For me, the sadness of this day is signified by the gradual disappearance of the song of the blackbird. A few weeks ago people stopped complaining about the dawn chorus waking them up, but blackbirds sang quietly on. Around now, I notice that their melodies are starting to thin out. Soon, without me realising, I will have heard the last blackbird song of the year. And that is what makes me sad.
And then, one quiet morning in February, I'll hear a sound that makes my heart race a little bit, and makes the day seem just a little bit better. The first blackbird song of the year. If long, dark nights have to come before, then it is worth the melancholy, to hear that first melody.
*Yes, pedants, I know that these may well fall on different days, but I'm talking about feelings, not facts.
Photos from 2014 Chester Midsummer Watch Parade - well worth a look if you're near Chester at Midsummer.
Thursday, June 19, 2014
Nevertheless, I thought I'd post our contribution here.
We have been digging for buried treasure, but not doubloons, gems or bullion.
There aren't many things more exciting than unearthing potatoes.
Saturday, May 24, 2014
So, that might leave one or two of you. If you have a toddler, or have idly flicked through the channels and come across CBeebies recently, you cannot possibly have failed to have seen a trailer for something called Minibeast Adventure with Jess. It’s a programme for children about wildlife. But, instead of featuring lions, tigers, elephants and bears, it contains animals that your child actually can meet on a face-to-face basis in their own environment, whether that environment is rolling acres, or a small back yard; and as such, I love it. Jess is a zoologist, is very enthusiastic, and her love and knowledge of the seemingly inconsequential creatures we choose to ignore/avoid/scream about/squash is evident. Anyone who can encourage a small child to get excited about a centipede is alright by me.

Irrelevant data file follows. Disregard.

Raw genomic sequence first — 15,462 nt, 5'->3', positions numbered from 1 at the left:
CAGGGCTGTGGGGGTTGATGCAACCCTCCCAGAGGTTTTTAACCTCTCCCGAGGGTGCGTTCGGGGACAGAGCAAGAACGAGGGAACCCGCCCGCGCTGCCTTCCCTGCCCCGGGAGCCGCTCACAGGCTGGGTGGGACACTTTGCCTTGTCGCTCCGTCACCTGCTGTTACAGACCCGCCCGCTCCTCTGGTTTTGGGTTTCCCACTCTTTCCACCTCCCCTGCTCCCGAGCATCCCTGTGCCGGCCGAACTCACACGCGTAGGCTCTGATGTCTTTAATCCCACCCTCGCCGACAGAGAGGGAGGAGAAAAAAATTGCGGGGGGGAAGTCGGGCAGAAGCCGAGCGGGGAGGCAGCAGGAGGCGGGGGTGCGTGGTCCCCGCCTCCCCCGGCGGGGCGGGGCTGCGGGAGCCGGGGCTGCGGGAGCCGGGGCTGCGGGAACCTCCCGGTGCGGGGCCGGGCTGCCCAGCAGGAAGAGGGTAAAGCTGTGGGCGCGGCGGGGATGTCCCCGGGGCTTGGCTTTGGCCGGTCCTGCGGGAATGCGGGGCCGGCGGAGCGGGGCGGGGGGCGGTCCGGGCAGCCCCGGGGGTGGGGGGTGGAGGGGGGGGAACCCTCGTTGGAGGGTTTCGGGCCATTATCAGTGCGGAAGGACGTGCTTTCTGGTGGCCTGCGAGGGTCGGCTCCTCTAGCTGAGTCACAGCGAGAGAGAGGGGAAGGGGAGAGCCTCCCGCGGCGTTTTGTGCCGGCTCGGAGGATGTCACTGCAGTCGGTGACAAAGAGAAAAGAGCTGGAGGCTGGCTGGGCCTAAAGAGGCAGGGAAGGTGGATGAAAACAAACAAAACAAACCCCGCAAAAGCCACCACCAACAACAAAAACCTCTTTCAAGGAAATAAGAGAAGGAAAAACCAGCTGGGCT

Now, I’ve always encouraged Thomas to peek at the little creatures who live in his surroundings, and I’m lucky that with a background in zoology I’ve probably got a reasonable knowledge of the critters that lurk in our garden. He loves me to pick up pots in the garden so he can peer at the beetles, woodlice, millipedes, worms, slugs and snails beneath. But I haven’t always been that keen to get to know some of them too personally. However, there’s nothing more encouraging to get you up close and personal to a (admittedly only medium-sized) house spider than the knowledge that if you show fear in front of your toddler, one of two things could happen, or possibly both:
- said toddler decides that minibeasts such as spiders are scary, horrible, and not worth sharing the world with, or…
- deciding that, as he gets older, it would be great fun to chase mummy around with a gargantuan house spider scrabbling in his hands.
I know which one is worse, and surprisingly, it’s not the thought of a hairy spider being thrown at me. A child without a love and understanding of the small creatures around him won’t make a connection to the environment and its precarious web of life.
It’s easy to care about a panda (though I have my reservations about them, but that’s another topic). It’s not so easy to love a slug. A few holes in a Hosta are nowadays acceptable sacrifices in order to see a child enthralled by animals he can encounter in his own domain. If this programme has encouraged a few more parents to get on their knees and wonder at a woodlouse with their child, then Jess, I salute you.